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Mark Elliott’s record-shopping stamina is put to the sternest of tests in Amsterdam – undoubtedly one of the world’s greatest and most varied cratedigging destinations

The Trip

Illustration Ben Talon

You know that feeling that kicks in about 25 minutes ather Christmas lunch – the self-satisthed glow and the sense you have overindulged just a little too much? swffly followed, of course, by a billowing sense of exhaustion and the faintest trace of nausea? Well, a weekend of record shopping in Amsterdam feels rather like that. Ignoring the sins of food, thesh and intoxication on other here in all their many forms, this is certainly a cratedigger’s illicit den of temptation – with more than 20 shops, all othering something a little ditherent. Throw in the city’s bustling thea markets and you’ve got a unique cocktail for overindulgence!

Not content with the world’s biggest record event just up the road – Utrecht’s Mega jamborees in April and November – plus a decent number of fairs held in Amsterdam itself throughout the year, this is perhaps the perfect choice for a weekend of the passion we share. Everywhere is easy to get around on foot (it is, of course, famously That) and navigation is relatively straightforward, too, with roads following a simple-tounderstand grid fanning out evenly from the Dutch capital’s centre. In truth, the challenge you’ll have is how to cover the ground in a couple of days. I managed 19 stores out of 21 in about 36 hours of uninterrupted shopping (well, I did eat and sleep – briefly) and failed to do the city’s thea markets any significant justice.

I managed 19 stores out of 21 in about 36 hours of uninterrupted shopping (well, I did eat and sleep – briefly)

You’ll find a bit of everything. Being on the continent, the 1970s 45 picture sleeves are much-prized by pop collectors; the soul and dance is abundant and the prices for rock are keen – but it’s fair to say most of these dealers know their stuff. That said, I came across one of my best-ever bargains here, but I’ll let the narrative lead you to that joyful moment in due course. On departing most of the cities I visit on these trips, I leave satisfied the stock has been pillaged and I’ve unearthed much of what’s on offer. Not so, Amsterdam. This is a destination that one could imagine coming to visit at least twice a year, if stamina and funds would stand up to it. After wearily loading my haul into the back of my car (thank god I decided to drive here!) I had to concede defeat – I pride myself on covering a huge amount of cratedigging in decent time. But Amsterdam had beaten me in the sweetest possible way…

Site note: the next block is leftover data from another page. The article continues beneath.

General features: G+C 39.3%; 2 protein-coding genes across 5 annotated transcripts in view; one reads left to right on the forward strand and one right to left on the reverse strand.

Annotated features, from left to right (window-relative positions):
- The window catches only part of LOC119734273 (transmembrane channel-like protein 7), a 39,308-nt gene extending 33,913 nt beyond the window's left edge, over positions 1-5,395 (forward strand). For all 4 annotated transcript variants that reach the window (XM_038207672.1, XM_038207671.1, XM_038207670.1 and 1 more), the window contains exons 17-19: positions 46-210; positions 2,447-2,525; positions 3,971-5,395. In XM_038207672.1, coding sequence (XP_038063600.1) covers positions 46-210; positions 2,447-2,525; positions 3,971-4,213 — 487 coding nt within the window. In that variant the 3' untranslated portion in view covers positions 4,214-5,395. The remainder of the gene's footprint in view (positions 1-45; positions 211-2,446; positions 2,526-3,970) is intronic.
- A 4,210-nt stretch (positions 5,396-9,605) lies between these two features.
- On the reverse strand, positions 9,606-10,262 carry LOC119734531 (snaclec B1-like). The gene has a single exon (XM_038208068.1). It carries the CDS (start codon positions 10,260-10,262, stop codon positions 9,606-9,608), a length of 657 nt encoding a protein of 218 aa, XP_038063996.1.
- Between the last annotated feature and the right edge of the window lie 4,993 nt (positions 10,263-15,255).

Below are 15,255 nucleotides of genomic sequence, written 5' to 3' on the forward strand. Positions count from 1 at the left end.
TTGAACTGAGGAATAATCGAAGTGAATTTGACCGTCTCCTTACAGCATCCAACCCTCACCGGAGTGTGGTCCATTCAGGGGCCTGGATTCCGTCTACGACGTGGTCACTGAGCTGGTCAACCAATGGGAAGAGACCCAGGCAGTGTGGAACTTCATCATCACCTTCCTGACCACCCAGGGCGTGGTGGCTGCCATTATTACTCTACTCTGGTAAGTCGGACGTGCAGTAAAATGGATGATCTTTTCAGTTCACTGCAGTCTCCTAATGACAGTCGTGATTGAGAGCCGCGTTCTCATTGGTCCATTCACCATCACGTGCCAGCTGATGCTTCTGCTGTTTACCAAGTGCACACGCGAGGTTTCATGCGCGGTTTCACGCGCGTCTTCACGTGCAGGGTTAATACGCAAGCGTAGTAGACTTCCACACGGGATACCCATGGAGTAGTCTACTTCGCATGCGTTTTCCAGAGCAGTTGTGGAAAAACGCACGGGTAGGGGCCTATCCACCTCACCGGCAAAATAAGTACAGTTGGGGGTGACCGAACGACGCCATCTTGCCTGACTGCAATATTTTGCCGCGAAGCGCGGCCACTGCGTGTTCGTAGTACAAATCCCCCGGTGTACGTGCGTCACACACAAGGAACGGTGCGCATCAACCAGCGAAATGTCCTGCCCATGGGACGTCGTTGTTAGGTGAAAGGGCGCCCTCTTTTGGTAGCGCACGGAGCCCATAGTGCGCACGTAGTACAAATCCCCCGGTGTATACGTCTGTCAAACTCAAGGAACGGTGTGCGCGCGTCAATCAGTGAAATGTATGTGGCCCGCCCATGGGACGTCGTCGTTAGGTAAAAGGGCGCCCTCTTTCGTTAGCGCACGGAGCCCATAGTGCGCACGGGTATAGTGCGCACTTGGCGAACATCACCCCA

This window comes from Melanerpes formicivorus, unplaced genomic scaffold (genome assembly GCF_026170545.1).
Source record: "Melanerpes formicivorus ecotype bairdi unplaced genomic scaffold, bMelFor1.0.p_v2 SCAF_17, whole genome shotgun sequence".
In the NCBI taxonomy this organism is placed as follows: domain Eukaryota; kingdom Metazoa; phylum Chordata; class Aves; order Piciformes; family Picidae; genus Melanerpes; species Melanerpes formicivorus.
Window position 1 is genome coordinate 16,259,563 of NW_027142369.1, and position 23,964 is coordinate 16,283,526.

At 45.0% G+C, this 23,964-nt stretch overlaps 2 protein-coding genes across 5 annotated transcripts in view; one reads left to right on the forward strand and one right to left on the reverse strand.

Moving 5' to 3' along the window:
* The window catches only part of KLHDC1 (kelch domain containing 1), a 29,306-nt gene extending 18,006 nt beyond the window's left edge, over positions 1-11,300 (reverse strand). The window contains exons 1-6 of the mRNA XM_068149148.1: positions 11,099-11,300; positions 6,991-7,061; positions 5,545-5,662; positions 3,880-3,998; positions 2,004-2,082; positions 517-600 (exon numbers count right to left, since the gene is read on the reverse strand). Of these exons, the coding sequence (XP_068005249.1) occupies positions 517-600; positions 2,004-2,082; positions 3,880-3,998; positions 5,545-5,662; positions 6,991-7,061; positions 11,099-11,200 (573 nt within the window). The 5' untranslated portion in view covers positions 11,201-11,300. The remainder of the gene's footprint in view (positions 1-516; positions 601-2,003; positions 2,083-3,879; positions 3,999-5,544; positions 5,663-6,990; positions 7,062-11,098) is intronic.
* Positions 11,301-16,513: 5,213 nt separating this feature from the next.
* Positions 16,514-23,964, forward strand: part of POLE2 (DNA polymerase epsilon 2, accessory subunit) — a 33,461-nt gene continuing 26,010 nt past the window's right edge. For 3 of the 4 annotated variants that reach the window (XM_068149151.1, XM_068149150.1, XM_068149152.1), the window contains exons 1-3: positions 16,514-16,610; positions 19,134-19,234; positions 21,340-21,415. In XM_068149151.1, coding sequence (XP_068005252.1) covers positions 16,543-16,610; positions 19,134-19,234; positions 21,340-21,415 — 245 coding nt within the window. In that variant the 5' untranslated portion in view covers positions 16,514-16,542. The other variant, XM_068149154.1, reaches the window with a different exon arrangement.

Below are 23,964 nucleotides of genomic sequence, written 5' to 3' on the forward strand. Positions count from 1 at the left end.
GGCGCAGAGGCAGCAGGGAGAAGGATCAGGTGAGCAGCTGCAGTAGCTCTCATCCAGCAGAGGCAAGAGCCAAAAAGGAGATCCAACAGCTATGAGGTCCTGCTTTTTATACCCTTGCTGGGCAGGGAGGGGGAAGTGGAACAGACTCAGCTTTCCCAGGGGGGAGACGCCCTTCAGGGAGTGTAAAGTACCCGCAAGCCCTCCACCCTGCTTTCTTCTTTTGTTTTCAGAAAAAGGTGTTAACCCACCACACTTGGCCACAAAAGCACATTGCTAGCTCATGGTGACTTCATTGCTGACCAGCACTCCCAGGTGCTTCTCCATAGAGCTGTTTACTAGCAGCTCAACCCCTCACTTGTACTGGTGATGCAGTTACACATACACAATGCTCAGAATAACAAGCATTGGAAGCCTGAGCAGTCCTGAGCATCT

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About Long Live Vinyl

In issue 18 of Long Live Vinyl we celebrate the 30th anniversary of Pixies’ classic debut album Surfer Rosa. We’ve left no stone unturned in getting the inside track on the making of the record at Boston’s Q Division Studios as Black Francis, Joey Santiago, Vaughan Oliver and Simon Larbalestier tell Long Live Vinyl about the legacy of an album that inspired David Bowie, Kurt Cobain, Smashing Pumpkins and Radiohead. Plus, we bring you an in-depth review of 4AD’s new Come On Pilgrim… It’s Surfer Rosa Deluxe Edition. Elsewhere in this packed issue of Long Live Vinyl, we speak to teenage duo Let’s Eat Grandma about their superb sophomore album, I’m All Ears, head out on the road with Chicago guitar virtuoso Ryley Walker and tell the story of Small Faces’ legendary Ogdens’ Nut Gone Flake LP. Post-punk fans will want to check out our Essential top 40 – a definitive collector’s guide to the genre, and our Classic Album series focuses on Pulp’s 1995 career-high Different Class. We also hear from legendary photographer Mick Rock about shooting David Bowie, Iggy Pop and Lou Reed, and The Trip visits a cratedigger’s paradise – Amsterdam. If all that’s not enough, you’ll find the widest range of album, turntable and hi-fi accessory reviews anywhere on the newsstand. Enjoy the issue!